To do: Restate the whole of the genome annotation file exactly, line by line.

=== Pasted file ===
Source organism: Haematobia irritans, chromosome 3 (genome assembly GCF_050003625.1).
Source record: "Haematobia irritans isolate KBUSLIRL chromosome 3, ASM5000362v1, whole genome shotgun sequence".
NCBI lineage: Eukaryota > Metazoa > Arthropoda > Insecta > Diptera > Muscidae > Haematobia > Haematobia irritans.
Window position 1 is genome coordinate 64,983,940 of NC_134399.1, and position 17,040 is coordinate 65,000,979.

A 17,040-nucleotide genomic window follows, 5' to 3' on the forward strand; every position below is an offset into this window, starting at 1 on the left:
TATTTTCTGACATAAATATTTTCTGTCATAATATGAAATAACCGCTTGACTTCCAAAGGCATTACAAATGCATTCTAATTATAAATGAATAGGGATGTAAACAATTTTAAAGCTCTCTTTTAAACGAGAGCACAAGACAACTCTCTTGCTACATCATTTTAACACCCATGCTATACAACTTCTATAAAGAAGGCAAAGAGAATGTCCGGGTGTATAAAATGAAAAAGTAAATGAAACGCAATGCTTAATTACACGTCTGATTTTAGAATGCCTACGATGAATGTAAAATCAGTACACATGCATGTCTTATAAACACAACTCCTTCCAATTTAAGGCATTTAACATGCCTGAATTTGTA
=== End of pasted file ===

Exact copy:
Source organism: Haematobia irritans, chromosome 3 (genome assembly GCF_050003625.1).
Source record: "Haematobia irritans isolate KBUSLIRL chromosome 3, ASM5000362v1, whole genome shotgun sequence".
NCBI lineage: Eukaryota > Metazoa > Arthropoda > Insecta > Diptera > Muscidae > Haematobia > Haematobia irritans.
Window position 1 is genome coordinate 64,983,940 of NC_134399.1, and position 17,040 is coordinate 65,000,979.

A 17,040-nucleotide genomic window follows, 5' to 3' on the forward strand; every position below is an offset into this window, starting at 1 on the left:
TATTTTCTGACATAAATATTTTCTGTCATAATATGAAATAACCGCTTGACTTCCAAAGGCATTACAAATGCATTCTAATTATAAATGAATAGGGATGTAAACAATTTTAAAGCTCTCTTTTAAACGAGAGCACAAGACAACTCTCTTGCTACATCATTTTAACACCCATGCTATACAACTTCTATAAAGAAGGCAAAGAGAATGTCCGGGTGTATAAAATGAAAAAGTAAATGAAACGCAATGCTTAATTACACGTCTGATTTTAGAATGCCTACGATGAATGTAAAATCAGTACACATGCATGTCTTATAAACACAACTCCTTCCAATTTAAGGCATTTAACATGCCTGAATTTGTA